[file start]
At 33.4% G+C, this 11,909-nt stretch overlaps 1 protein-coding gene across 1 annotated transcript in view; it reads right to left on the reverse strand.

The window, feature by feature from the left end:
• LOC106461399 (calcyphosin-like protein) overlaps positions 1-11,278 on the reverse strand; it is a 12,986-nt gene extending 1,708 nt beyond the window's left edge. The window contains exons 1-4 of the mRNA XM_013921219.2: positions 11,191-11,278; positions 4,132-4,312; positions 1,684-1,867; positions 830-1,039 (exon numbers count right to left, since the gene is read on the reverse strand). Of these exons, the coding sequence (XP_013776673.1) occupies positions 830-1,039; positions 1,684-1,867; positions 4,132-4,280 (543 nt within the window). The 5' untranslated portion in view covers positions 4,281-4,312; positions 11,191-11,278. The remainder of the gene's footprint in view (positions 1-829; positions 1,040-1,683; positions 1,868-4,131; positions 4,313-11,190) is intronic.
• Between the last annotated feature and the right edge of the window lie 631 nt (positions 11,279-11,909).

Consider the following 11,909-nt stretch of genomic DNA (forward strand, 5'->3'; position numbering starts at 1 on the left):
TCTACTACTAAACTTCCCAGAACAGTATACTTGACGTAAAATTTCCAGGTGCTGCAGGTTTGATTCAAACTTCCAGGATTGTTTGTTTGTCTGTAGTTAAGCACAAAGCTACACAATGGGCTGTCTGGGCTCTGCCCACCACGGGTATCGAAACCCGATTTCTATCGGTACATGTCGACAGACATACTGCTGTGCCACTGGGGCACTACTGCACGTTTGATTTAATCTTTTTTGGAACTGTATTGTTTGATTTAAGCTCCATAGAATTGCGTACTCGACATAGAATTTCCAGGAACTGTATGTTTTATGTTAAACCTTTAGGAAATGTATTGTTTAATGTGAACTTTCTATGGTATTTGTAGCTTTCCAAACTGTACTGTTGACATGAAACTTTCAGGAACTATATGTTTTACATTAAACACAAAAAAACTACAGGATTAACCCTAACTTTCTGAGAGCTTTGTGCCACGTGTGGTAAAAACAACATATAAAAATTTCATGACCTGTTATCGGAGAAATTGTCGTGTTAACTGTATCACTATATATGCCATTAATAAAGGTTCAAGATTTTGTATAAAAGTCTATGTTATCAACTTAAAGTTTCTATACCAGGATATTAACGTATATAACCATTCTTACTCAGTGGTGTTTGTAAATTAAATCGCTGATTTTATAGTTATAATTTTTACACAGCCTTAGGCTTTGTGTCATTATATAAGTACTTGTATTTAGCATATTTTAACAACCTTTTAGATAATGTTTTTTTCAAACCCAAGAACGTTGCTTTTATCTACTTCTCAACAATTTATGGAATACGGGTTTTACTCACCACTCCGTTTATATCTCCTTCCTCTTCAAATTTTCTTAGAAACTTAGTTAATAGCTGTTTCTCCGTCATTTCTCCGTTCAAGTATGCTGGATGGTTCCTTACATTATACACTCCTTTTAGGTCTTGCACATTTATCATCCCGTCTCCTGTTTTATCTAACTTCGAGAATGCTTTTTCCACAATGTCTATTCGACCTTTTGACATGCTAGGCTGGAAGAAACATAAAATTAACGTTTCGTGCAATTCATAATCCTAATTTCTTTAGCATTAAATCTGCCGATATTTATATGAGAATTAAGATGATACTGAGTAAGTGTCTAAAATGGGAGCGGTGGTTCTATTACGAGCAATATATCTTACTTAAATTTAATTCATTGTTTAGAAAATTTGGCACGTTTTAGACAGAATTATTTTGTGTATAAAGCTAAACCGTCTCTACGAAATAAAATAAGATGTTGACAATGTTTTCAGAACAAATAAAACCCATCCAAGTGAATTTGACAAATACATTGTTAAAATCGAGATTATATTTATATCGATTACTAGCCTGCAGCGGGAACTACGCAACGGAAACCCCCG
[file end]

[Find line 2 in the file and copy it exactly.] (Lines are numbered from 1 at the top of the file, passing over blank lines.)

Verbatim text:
The window, feature by feature from the left end: